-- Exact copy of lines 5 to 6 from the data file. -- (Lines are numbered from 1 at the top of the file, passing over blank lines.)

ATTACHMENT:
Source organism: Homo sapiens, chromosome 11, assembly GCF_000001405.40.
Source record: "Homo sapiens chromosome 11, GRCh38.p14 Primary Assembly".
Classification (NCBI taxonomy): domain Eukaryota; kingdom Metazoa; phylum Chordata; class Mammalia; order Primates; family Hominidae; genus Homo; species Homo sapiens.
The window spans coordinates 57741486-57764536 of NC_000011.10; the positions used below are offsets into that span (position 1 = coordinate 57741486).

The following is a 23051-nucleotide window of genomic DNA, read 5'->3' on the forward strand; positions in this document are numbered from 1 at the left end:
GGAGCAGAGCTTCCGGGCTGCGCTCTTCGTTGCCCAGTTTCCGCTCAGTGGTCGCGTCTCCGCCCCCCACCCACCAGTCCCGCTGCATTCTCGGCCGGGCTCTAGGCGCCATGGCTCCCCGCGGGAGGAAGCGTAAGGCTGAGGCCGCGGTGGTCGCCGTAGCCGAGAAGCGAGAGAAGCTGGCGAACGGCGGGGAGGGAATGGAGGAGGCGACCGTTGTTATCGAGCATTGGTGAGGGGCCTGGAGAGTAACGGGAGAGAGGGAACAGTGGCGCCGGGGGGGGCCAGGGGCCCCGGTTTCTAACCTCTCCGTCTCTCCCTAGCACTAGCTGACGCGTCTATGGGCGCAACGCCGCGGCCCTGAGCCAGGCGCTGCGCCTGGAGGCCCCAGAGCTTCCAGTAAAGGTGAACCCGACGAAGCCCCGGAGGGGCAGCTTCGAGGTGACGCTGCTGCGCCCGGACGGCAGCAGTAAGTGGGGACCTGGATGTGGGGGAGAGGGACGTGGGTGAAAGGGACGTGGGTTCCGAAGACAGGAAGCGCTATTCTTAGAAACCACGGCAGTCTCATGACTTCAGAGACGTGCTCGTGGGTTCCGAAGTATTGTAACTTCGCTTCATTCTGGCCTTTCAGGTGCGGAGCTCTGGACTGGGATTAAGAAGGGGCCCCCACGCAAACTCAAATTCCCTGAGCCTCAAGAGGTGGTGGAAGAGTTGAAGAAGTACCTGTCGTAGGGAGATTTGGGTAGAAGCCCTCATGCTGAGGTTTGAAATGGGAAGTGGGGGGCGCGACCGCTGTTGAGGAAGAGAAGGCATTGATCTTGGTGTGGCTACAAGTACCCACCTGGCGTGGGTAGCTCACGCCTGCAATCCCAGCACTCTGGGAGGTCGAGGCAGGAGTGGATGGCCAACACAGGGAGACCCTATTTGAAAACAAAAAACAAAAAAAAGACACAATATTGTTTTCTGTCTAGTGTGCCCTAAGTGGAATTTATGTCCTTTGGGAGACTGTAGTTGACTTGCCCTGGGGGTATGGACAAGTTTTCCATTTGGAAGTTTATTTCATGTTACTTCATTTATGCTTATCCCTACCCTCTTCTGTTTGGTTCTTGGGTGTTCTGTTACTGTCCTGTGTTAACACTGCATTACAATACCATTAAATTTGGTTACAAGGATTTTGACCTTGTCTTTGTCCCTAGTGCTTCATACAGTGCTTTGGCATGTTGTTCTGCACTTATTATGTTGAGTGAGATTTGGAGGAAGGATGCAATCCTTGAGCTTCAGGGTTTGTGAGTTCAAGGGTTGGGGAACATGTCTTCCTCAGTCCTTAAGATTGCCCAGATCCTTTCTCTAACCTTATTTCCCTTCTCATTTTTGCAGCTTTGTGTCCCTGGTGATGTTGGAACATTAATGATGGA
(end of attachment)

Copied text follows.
The following is a 23051-nucleotide window of genomic DNA, read 5'->3' on the forward strand; positions in this document are numbered from 1 at the left end:
GGAGCAGAGCTTCCGGGCTGCGCTCTTCGTTGCCCAGTTTCCGCTCAGTGGTCGCGTCTCCGCCCCCCACCCACCAGTCCCGCTGCATTCTCGGCCGGGCTCTAGGCGCCATGGCTCCCCGCGGGAGGAAGCGTAAGGCTGAGGCCGCGGTGGTCGCCGTAGCCGAGAAGCGAGAGAAGCTGGCGAACGGCGGGGAGGGAATGGAGGAGGCGACCGTTGTTATCGAGCATTGGTGAGGGGCCTGGAGAGTAACGGGAGAGAGGGAACAGTGGCGCCGGGGGGGGCCAGGGGCCCCGGTTTCTAACCTCTCCGTCTCTCCCTAGCACTAGCTGACGCGTCTATGGGCGCAACGCCGCGGCCCTGAGCCAGGCGCTGCGCCTGGAGGCCCCAGAGCTTCCAGTAAAGGTGAACCCGACGAAGCCCCGGAGGGGCAGCTTCGAGGTGACGCTGCTGCGCCCGGACGGCAGCAGTAAGTGGGGACCTGGATGTGGGGGAGAGGGACGTGGGTGAAAGGGACGTGGGTTCCGAAGACAGGAAGCGCTATTCTTAGAAACCACGGCAGTCTCATGACTTCAGAGACGTGCTCGTGGGTTCCGAAGTATTGTAACTTCGCTTCATTCTGGCCTTTCAGGTGCGGAGCTCTGGACTGGGATTAAGAAGGGGCCCCCACGCAAACTCAAATTCCCTGAGCCTCAAGAGGTGGTGGAAGAGTTGAAGAAGTACCTGTCGTAGGGAGATTTGGGTAGAAGCCCTCATGCTGAGGTTTGAAATGGGAAGTGGGGGGCGCGACCGCTGTTGAGGAAGAGAAGGCATTGATCTTGGTGTGGCTACAAGTACCCACCTGGCGTGGGTAGCTCACGCCTGCAATCCCAGCACTCTGGGAGGTCGAGGCAGGAGTGGATGGCCAACACAGGGAGACCCTATTTGAAAACAAAAAACAAAAAAAAGACACAATATTGTTTTCTGTCTAGTGTGCCCTAAGTGGAATTTATGTCCTTTGGGAGACTGTAGTTGACTTGCCCTGGGGGTATGGACAAGTTTTCCATTTGGAAGTTTATTTCATGTTACTTCATTTATGCTTATCCCTACCCTCTTCTGTTTGGTTCTTGGGTGTTCTGTTACTGTCCTGTGTTAACACTGCATTACAATACCATTAAATTTGGTTACAAGGATTTTGACCTTGTCTTTGTCCCTAGTGCTTCATACAGTGCTTTGGCATGTTGTTCTGCACTTATTATGTTGAGTGAGATTTGGAGGAAGGATGCAATCCTTGAGCTTCAGGGTTTGTGAGTTCAAGGGTTGGGGAACATGTCTTCCTCAGTCCTTAAGATTGCCCAGATCCTTTCTCTAACCTTATTTCCCTTCTCATTTTTGCAGCTTTGTGTCCCTGGTGATGTTGGAACATTAATGATGGA